The first word in the letter Paul wrote to the Galatians is “Paul.” Up to Acts 13:9, The Apostle was called by his Jewish name, Saul. It made him acceptable to his Jewish audiences. When he joined Barnabas and John Mark 01 unchainedon the first missionary journey to Galatia, his role changed radically. To begin with the journey was led by Barnabbas who brought his cousin, John Mark, along. Both Barnabbas and John Mark were solid Jewish believers. I would argue that their intention was to go to the Jews only, but while on the Island of Cyprus a “Jewish” false prophet attempted to prevent the governor, Sergius Paulus, a Roman Official, from accepting the faith. It was then that Paul stepped up and cursed the false “Jewish” prophet with blindness. Sergius Paulus became the first gentile convert under the Apostle Paul’s ministry. It is interesting that after Acts 13:9, Saul becomes Paul from that point on. Some early church fathers think that Saul took his gentile name at that time to honor his first convert who had the same name. But I see it as part of God’s plan to move Paul from a Jewish focus to a gentile focus.

Being of the tribe of Benjamin (As we read in Philippians), I’m fairly certain that his parents named Saul after the first King of Israel. Saul, the King, was head and shoulders taller than most of the men in Israel at that time and it made him stand out. It is interesting that “Paul” means “small” or “little.” Maybe that was an intentional change for this proud Pharisee who was humbled and knocked to his knees and blinded by the Lord. Paul’s blindness led to his salvation, but not so with the “Jewish” false prophet. Instead it led to the salvation of Paul’s first gentile convert. The Jews who insisted on forcing the Law into the salvation equation were as furious with Paul’s message as the Religious leaders were of Jesus who put Himself above the Law. Religious people hated Jesus. Religious people hated Paul. Religious people are violently opposed to a salvation message that is freely offered to irreligious people.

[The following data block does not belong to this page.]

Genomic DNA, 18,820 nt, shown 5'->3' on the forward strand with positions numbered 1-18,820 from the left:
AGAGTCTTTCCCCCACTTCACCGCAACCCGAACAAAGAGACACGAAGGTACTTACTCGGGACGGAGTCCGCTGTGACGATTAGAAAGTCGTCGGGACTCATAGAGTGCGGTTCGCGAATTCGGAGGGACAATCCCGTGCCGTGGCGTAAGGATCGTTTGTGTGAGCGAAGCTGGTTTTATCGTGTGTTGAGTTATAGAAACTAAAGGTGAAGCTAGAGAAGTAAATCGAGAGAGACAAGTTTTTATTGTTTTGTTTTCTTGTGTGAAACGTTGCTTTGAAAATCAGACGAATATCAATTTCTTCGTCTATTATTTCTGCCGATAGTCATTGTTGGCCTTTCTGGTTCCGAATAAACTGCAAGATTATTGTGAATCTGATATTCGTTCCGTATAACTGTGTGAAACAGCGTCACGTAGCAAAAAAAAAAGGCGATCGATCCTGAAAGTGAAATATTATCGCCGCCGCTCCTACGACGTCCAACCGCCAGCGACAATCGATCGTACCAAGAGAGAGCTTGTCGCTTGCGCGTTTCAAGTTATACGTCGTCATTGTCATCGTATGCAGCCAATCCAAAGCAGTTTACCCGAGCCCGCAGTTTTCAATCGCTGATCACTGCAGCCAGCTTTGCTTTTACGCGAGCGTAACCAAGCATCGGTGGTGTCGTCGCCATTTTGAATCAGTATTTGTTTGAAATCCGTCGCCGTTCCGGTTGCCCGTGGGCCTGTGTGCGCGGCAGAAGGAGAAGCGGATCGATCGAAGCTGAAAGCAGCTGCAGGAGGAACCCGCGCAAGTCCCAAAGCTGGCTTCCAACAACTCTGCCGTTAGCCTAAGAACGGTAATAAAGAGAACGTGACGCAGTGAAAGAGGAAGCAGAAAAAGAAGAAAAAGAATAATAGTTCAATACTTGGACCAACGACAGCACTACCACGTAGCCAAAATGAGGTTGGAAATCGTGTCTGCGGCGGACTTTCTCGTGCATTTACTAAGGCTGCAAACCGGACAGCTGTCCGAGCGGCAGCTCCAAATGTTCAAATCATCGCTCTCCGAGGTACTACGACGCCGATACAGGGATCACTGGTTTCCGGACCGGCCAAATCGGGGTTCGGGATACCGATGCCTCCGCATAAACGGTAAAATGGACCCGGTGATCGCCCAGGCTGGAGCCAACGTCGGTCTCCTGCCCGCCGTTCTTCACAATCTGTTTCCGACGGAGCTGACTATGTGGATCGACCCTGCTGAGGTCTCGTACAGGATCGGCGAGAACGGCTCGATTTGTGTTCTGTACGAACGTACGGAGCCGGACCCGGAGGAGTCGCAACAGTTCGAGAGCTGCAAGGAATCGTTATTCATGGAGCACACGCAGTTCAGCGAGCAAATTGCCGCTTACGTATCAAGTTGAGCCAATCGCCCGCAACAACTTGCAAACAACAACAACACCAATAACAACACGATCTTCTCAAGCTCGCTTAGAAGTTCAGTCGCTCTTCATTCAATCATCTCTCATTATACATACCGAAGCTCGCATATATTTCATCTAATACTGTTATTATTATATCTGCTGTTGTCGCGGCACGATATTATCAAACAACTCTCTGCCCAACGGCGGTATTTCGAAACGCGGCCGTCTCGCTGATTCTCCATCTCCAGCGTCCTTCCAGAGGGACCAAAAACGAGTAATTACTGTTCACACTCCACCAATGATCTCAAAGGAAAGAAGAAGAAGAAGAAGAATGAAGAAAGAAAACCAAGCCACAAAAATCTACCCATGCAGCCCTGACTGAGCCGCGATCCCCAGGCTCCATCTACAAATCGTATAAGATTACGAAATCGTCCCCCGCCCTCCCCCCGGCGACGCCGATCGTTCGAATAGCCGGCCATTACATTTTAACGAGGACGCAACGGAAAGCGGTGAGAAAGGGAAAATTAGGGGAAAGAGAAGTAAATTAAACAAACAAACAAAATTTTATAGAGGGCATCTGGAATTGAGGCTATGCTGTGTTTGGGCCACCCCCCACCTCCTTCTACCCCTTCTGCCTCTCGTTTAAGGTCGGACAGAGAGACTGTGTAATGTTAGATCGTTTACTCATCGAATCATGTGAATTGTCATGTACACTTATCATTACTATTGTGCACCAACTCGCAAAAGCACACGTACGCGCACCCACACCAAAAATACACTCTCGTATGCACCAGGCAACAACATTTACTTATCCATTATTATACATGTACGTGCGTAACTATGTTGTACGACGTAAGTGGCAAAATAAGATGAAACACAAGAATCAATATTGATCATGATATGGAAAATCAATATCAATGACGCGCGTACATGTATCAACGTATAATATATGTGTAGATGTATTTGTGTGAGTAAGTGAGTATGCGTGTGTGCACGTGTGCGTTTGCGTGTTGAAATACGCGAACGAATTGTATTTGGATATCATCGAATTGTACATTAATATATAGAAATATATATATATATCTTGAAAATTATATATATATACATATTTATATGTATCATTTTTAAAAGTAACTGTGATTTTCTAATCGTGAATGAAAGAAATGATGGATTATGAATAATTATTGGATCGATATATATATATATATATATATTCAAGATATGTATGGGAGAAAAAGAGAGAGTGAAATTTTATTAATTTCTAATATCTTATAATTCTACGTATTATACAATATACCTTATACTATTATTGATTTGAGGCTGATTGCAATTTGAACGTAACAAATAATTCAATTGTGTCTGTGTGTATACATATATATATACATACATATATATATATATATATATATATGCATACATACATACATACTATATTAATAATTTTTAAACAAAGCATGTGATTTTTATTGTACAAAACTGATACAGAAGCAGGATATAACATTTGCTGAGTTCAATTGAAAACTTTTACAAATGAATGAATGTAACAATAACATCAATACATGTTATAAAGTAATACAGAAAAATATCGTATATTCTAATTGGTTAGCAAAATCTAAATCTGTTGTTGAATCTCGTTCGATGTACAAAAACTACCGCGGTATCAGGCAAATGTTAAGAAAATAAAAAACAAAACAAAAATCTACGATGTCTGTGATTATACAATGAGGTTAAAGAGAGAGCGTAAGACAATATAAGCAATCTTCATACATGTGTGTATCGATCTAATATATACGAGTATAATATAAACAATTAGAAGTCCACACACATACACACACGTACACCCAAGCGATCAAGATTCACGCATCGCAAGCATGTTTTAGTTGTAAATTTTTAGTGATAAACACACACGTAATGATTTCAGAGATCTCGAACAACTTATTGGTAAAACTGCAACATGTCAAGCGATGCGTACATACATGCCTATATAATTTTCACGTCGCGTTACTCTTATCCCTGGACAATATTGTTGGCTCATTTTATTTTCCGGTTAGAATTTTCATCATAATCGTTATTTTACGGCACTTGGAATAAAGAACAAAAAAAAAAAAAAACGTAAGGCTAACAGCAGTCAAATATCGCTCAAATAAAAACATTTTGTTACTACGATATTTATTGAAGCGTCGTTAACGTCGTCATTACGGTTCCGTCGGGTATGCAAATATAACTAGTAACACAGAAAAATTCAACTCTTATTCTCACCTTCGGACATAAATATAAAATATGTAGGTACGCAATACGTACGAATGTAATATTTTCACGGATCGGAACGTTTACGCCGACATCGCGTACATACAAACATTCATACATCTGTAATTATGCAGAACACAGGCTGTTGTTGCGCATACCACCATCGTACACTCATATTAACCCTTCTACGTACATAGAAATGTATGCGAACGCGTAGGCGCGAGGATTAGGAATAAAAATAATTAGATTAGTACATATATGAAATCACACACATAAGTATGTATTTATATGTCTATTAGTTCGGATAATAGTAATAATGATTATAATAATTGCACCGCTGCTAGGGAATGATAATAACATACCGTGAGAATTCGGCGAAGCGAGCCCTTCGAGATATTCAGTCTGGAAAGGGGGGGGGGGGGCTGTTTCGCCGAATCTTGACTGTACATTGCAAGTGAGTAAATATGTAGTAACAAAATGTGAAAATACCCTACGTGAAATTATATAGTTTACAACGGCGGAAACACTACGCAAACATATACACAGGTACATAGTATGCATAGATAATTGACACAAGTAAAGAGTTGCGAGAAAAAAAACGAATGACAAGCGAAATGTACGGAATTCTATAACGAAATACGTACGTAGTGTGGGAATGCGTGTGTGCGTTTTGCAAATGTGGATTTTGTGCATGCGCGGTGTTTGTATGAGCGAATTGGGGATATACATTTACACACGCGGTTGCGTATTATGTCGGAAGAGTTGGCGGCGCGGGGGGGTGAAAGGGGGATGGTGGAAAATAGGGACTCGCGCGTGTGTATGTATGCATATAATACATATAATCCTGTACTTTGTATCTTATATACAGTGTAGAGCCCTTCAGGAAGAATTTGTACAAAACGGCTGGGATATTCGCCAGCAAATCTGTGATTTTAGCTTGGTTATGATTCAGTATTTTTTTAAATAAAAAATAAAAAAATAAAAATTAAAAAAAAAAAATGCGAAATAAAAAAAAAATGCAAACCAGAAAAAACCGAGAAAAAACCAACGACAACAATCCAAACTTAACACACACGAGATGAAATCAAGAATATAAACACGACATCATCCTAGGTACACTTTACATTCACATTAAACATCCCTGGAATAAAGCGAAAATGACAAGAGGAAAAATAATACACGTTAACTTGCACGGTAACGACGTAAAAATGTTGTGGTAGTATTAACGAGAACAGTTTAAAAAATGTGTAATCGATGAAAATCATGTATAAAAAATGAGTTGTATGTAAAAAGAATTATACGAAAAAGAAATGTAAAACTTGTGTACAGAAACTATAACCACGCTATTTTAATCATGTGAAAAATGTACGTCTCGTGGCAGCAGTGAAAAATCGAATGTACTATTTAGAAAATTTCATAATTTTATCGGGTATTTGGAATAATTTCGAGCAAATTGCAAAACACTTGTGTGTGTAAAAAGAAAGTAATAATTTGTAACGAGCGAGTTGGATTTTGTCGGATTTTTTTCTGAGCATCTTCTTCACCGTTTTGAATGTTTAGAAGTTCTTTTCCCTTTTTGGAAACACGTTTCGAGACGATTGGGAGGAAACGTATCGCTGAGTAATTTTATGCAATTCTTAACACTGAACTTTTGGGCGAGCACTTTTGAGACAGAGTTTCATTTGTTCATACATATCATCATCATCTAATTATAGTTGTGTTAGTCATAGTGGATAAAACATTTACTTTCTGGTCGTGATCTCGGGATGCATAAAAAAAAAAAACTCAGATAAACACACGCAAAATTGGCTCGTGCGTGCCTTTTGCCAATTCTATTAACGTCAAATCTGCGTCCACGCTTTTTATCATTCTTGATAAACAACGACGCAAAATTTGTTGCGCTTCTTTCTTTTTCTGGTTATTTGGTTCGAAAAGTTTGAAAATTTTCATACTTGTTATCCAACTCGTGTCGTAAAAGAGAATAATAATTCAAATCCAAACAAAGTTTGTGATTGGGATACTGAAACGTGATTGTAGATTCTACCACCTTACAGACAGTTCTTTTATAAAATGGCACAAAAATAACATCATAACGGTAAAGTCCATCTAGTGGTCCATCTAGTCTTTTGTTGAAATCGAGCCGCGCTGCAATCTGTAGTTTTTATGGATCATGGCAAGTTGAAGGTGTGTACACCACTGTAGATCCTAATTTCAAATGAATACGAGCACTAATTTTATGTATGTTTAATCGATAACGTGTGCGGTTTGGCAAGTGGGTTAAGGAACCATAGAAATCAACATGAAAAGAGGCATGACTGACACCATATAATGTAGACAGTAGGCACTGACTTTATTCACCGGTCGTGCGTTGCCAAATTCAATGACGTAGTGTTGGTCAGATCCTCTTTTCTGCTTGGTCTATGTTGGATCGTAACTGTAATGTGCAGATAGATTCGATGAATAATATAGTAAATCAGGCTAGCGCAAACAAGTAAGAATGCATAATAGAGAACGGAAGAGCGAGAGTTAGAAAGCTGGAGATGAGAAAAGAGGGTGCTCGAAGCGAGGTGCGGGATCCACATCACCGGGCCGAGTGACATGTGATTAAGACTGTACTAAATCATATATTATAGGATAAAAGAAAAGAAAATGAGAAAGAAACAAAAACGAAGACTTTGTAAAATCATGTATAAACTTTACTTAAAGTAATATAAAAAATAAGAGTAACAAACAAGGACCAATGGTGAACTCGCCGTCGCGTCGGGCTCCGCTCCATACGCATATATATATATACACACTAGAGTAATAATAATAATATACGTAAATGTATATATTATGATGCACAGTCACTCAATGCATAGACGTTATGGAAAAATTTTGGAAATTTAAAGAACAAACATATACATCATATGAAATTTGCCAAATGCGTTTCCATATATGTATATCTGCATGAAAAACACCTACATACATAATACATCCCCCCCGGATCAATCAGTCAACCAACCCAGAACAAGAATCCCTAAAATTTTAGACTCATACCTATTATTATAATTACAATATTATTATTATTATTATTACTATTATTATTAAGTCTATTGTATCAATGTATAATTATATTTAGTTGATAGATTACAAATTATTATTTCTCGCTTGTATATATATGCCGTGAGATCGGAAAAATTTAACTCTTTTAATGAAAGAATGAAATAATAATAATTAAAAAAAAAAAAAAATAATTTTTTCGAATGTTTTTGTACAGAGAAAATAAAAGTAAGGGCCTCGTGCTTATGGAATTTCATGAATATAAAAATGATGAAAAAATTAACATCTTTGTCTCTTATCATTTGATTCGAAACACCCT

The second thing worth noting in Galatians 1:1is that Paul calls himself an “Apostle – not from men nor through man, but through Jesus Christ and God the Father who raised Him from the dead.” Paul’s apostleship to the gentiles came directly from God. As Rushdoony observes, “Paul is emphatic because there was a major effort to belittle his calling, his teaching, and his person.” This attack on Paul came from the Judaizers who insisted on connecting obedience to the law with salvation by grace through faith. Paul preached a Gospel that put the person and work of Christ at the center. It forced each person to see their sinfulness and their need for a savior. It took God’s divine intervention in this hyper-religious Pharisee’s life to get his attention. It takes divine intervention today as well for religious people to get the truth of the Gospel. Jesus did not come to set up another religion but to destroy all religion. It always takes divine intervention to set man free from the law of sin and death.